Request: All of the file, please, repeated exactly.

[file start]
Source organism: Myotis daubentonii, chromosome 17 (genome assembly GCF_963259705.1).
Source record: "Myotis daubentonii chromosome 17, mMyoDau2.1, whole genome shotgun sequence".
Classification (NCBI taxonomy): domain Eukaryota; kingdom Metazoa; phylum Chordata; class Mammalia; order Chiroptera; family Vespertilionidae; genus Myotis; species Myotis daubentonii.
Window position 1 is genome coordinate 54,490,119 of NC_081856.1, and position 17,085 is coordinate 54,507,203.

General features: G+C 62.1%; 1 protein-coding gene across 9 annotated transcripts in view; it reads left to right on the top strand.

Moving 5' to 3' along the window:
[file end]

Source organism: Myotis daubentonii, chromosome 17 (genome assembly GCF_963259705.1).
Source record: "Myotis daubentonii chromosome 17, mMyoDau2.1, whole genome shotgun sequence".
Classification (NCBI taxonomy): domain Eukaryota; kingdom Metazoa; phylum Chordata; class Mammalia; order Chiroptera; family Vespertilionidae; genus Myotis; species Myotis daubentonii.
Window position 1 is genome coordinate 54,490,119 of NC_081856.1, and position 17,085 is coordinate 54,507,203.

General features: G+C 62.1%; 1 protein-coding gene across 9 annotated transcripts in view; it reads left to right on the top strand.

Moving 5' to 3' along the window: